Attorney Published Article
Third Circuit Rules the FCRA Waives U.S. Sovereign ImmunityRead Time: 2 mins
On August 24, 2022, the U.S. Court of Appeals for the Third Circuit held that the plain text of the Fair Credit Reporting Act (FCRA) operates as a waiver of sovereign immunity, widening the circuit split on this issue.
In Kirtz v. Trans Union LLC, the Third Circuit examined whether the FCRA waives sovereign immunity. The plaintiff obtained a student loan and a loan offered by the U. S. Department of Agriculture (USDA). He alleged both loan accounts were closed with a zero balance but were being reported as “120 Days Past Due Date.” He disputed the statements, but, according to the plaintiff, neither agency took action to investigate or correct the disputed information. The plaintiff sued, claiming willful and negligent violations of the FCRA, and the USDA filed a motion to dismiss for lack of subject matter jurisdiction based on sovereign immunity. The district court granted the motion, concluding that applying the FCRA’s literal text would produce implausible results.
The Third Circuit held that implausibility is not ambiguity, and where Congress clearly expressed its intent, courts may neither second-guess its choices nor decline to apply the law as written. Noting that the statute expressly defines “person” to include “any government or governmental subdivision or agency,” the Court concluded that Congress did not intend to exempt the federal government when it enacted the FCRA. The Court reversed and ruled that the FCRA unambiguously authorizes suits for civil damages against the federal government.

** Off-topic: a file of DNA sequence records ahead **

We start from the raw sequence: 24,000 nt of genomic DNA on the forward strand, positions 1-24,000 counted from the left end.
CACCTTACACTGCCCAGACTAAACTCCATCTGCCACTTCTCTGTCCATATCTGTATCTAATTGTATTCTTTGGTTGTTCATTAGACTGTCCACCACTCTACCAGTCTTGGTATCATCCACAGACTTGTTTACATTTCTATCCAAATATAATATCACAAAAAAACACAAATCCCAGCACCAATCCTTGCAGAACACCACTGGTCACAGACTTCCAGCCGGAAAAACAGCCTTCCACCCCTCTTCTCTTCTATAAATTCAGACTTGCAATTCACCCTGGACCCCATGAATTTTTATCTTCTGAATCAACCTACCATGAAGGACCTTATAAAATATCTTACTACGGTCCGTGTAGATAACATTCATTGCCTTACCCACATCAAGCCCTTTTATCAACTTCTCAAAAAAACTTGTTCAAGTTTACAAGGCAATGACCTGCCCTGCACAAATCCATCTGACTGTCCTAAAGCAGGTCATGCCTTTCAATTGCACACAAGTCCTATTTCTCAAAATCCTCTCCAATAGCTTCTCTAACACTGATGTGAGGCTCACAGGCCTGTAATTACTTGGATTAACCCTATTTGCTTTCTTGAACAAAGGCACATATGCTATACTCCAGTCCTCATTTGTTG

Four other circuit courts have also addressed this issue. D.C. and Seventh Circuits previously concluded that the FCRA’s plain text waives the United States’ sovereign immunity. At the same time, the Fourth and Ninth Circuits ruled that the United States is not subject to liability under the FCRA. With this holding, the Third Circuit is now in line with the D.C. and the Seventh Circuit, thus further widening the circuit split.
Reprinted with permission from the American Bar Association’s Business Law Today September Month-In-Brief: Business Regulation & Regulated Industries.